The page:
As a company selling to SMBs, if you’re not paying attention to your Net Promoter Score (NPS), then you’re missing on a critical lever to manage churn. Dan Slagen, CMO of Alignable, walked through case studies yesterday at the LSA’s SMB Cloud Summit, showing how some companies have figured out how to actively use NPS to drive lifetime value and in turn, to build a more sustainable revenue stream.
So what is NPS? It’s basically a score that helps you understand the strength of your brand perception. NPS = % of promoters – % of detractors. The higher your NPS, the stronger your brand perception among your target audience. Your promoters are those SMB customers who are actively promoting your business and acting as your evangelists, sharing positive stories about experiences with your brand at any level – and telling that story through word-of-mouth, social media and various other mediums.
NPS is important because the lifetime value of those promoters is 2.5x higher than that of a detractor. And those detractors are 2.3x more likely to switch brands – a direct correlation to loyalty and churn.*
So while many companies focus much time and money on the acquisition and on-boarding phases of the customer journey, even more energy has to be placed on the customer experience. And the use of NPS can help direct and inform retention efforts in this second half of the customer journey.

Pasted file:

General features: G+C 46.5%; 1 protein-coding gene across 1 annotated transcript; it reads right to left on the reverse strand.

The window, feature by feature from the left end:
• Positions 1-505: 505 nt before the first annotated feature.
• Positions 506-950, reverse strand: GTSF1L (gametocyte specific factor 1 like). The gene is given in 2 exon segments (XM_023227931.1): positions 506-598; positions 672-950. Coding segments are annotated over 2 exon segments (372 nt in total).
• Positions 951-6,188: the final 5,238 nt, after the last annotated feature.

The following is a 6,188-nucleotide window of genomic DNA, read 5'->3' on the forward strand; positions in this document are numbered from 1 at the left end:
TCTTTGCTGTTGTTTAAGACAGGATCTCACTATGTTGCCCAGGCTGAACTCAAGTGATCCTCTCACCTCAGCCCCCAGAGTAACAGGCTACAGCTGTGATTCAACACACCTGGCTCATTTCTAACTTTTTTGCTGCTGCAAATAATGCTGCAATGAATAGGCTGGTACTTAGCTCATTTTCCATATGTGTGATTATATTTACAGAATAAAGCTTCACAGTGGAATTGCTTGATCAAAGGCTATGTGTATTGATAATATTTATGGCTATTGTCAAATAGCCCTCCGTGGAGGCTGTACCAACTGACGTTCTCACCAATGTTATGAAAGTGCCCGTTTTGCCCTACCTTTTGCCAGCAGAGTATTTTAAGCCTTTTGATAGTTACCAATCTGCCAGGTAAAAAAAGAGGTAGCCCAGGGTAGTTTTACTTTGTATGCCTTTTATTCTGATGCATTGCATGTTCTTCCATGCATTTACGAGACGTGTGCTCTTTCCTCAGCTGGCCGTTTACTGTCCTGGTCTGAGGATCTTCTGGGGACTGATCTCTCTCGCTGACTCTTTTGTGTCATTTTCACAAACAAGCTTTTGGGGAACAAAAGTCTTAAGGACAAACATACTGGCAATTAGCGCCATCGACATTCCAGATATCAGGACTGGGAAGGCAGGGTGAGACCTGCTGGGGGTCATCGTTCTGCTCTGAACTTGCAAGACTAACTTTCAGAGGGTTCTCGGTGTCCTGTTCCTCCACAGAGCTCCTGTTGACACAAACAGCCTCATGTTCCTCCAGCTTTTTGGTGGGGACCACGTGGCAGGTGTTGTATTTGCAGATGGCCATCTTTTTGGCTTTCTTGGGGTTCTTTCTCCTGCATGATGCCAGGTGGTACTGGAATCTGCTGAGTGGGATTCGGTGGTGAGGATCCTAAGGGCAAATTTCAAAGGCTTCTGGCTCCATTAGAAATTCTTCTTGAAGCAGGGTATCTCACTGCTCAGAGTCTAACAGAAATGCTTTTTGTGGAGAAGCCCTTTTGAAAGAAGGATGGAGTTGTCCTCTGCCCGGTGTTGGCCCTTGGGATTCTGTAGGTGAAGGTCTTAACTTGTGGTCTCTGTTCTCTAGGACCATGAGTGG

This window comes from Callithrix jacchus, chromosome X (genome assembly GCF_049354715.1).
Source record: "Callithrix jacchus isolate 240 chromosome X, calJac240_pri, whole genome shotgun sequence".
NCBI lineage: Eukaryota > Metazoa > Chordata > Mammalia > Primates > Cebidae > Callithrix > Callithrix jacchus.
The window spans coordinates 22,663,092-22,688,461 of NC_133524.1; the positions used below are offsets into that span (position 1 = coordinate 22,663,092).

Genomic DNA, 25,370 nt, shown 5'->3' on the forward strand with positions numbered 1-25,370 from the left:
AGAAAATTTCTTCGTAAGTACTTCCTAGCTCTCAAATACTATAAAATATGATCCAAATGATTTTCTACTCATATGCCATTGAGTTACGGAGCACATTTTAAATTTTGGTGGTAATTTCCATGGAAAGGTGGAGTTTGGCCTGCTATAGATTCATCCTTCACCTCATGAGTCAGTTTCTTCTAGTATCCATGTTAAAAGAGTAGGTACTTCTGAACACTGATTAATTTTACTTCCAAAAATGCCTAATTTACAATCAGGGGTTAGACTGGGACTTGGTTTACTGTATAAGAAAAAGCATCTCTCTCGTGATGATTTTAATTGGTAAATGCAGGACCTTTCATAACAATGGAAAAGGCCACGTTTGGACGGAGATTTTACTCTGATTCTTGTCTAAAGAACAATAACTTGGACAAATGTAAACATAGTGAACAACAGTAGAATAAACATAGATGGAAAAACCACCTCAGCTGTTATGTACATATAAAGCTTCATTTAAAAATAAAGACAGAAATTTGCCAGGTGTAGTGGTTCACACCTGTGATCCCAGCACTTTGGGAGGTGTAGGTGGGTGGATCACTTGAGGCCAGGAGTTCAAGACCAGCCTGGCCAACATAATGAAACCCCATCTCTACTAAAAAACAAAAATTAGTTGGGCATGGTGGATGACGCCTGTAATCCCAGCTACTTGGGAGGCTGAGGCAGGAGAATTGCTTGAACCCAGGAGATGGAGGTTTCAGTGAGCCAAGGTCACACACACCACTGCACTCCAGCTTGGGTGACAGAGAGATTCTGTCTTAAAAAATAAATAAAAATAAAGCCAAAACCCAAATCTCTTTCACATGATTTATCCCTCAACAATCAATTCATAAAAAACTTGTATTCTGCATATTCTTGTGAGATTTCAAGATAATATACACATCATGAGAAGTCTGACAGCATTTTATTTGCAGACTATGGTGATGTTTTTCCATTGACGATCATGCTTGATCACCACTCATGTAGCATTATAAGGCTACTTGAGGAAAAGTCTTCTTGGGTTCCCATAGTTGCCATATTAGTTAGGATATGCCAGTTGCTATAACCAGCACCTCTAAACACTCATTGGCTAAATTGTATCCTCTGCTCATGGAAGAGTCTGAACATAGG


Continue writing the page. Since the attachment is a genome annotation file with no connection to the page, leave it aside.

Dan explained an approach Apple took to move the needle on churn and revenue by using “detractor targeting.”** Apple called its detractors within 24 hours of a purchase. This test resulted in a retention increase of 10%. Final analysis showed that every hour spent calling detractors was generating more than $1,000 in revenue or additional sales, for a total of $25 million in the first year of detractor targeting.
By going the extra mile for those customers who were not bought into the Apple brand, the company was able to shift perception and drive loyalty and spend. It seems pretty simple, but it is not a typical approach to retention, nor is retention always top of mind for marketing teams.
Another way to leverage NPS is to integrate into your customer feedback loops. Thomas Cook, a travel company in the UK, implemented NPS into its review cycle. The company actively monitored customer complaints, identified solutions to address those stated challenges, took actions to put them in place, monitored impact to NPS and reviewed feedback again – all within a two-week cycle. Such rigor is needed and alignment with all internal teams to ensure focus remains on the customer experience.
In today’s world, it’s impossible to ignore the impact of word-of-mouth and social media on your business. And with the trusted and vibrant community of SMBs, it’s not only critical that you actively measure, monitor and track your brand perception, but also smart to use new approaches to influence and drive that perception to impact your bottom line.
*Source: The NPS Industry Benchmark Series from CustomerGauge
**2017 Morgan Stanley report/CustomerGauge